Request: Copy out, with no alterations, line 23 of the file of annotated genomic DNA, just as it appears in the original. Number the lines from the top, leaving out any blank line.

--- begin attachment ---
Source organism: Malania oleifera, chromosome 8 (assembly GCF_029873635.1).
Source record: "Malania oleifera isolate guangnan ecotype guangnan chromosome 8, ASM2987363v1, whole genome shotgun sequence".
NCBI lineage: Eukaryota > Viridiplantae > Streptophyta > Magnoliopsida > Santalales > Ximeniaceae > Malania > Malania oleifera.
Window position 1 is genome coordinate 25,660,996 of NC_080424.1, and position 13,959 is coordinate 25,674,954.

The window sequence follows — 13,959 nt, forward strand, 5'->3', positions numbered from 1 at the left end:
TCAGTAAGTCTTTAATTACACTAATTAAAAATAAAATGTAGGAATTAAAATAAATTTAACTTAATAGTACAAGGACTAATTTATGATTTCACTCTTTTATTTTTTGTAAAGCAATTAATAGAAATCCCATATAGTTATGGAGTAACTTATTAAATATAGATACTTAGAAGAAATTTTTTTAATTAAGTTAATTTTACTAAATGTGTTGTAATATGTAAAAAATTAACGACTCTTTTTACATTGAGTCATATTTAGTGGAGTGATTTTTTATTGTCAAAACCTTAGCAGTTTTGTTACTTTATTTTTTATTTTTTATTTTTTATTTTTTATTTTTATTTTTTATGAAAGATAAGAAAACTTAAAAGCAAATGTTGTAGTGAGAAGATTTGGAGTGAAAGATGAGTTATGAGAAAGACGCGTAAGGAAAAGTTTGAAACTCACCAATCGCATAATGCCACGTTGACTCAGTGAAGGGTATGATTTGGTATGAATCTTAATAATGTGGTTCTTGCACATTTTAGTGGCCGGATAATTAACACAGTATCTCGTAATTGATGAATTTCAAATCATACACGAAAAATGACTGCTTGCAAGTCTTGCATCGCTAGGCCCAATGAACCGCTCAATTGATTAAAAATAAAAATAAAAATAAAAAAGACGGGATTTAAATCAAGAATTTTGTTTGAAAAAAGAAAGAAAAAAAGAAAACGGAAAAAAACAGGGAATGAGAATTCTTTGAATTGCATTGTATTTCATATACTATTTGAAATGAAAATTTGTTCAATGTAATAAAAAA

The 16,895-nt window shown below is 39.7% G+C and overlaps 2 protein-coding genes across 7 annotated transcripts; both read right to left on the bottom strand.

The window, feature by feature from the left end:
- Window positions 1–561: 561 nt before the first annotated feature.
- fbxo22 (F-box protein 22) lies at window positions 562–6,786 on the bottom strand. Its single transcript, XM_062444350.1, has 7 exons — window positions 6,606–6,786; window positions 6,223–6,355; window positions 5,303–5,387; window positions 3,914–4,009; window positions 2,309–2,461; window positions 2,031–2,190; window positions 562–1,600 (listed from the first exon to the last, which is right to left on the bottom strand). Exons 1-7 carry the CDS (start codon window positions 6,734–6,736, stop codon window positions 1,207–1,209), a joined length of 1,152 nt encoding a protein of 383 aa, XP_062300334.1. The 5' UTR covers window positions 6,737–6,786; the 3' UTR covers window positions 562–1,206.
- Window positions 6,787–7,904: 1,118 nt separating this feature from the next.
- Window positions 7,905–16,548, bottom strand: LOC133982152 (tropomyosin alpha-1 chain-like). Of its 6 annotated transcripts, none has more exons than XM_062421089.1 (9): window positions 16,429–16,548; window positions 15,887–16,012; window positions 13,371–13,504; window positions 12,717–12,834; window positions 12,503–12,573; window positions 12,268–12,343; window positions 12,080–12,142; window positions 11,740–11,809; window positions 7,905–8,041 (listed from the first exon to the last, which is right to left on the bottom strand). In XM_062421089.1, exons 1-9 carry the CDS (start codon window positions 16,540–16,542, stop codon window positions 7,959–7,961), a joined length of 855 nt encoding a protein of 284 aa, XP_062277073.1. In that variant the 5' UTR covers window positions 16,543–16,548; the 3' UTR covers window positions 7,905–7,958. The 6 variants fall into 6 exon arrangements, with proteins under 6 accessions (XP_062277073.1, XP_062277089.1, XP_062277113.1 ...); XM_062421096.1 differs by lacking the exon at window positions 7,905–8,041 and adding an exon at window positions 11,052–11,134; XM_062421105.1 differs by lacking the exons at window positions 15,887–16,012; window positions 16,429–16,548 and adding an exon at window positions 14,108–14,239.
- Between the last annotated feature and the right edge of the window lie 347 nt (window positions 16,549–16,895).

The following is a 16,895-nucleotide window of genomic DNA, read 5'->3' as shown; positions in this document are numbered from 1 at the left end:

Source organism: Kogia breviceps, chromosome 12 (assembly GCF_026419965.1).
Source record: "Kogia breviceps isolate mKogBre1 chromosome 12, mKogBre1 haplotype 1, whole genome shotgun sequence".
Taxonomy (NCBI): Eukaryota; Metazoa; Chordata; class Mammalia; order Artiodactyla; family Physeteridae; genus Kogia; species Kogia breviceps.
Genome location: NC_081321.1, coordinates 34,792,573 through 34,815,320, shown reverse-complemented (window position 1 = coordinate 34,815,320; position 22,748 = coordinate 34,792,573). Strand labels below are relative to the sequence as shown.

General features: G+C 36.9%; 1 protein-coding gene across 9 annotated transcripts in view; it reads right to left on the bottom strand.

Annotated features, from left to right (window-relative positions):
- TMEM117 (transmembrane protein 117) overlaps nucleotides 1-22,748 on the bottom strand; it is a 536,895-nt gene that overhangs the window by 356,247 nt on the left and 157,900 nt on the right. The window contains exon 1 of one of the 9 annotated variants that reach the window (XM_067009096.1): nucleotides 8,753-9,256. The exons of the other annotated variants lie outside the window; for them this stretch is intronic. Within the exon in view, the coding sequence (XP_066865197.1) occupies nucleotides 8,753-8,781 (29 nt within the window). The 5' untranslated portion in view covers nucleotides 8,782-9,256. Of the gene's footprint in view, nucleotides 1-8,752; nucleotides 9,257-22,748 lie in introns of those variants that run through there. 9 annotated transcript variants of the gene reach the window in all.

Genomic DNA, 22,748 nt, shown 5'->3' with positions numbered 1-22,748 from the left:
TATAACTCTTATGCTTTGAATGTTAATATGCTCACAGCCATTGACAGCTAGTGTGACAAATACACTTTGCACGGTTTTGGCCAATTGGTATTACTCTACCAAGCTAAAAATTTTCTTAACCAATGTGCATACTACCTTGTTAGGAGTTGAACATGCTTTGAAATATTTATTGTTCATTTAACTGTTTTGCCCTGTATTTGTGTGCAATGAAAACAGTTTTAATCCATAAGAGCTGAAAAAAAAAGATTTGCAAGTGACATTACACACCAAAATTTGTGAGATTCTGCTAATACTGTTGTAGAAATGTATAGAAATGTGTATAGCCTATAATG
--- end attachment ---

TATAACTCTTATGCTTTGAATGTTAATATGCTCACAGCCATTGACAGCTAGTGTGACAAATACACTTTGCACGGTTTTGGCCAATTGGTATTACTCTACCAAGCTAAAAATTTTCTTAACCAATGTGCATACTACCTTGTTAGGAGTTGAACATGCTTTGAAATATTTATTGTTCATTTAACTGTTTTGCCCTGTATTTGTGTGCAATGAAAACAGTTTTAATCCATAAGAGCTGAAAAAAAAAGATTTGCAAGTGACATTACACACCAAAATTTGTGAGATTCTGCTAATACTGTTGTAGAAATGTATAGAAATGTGTATAGCCTATAATG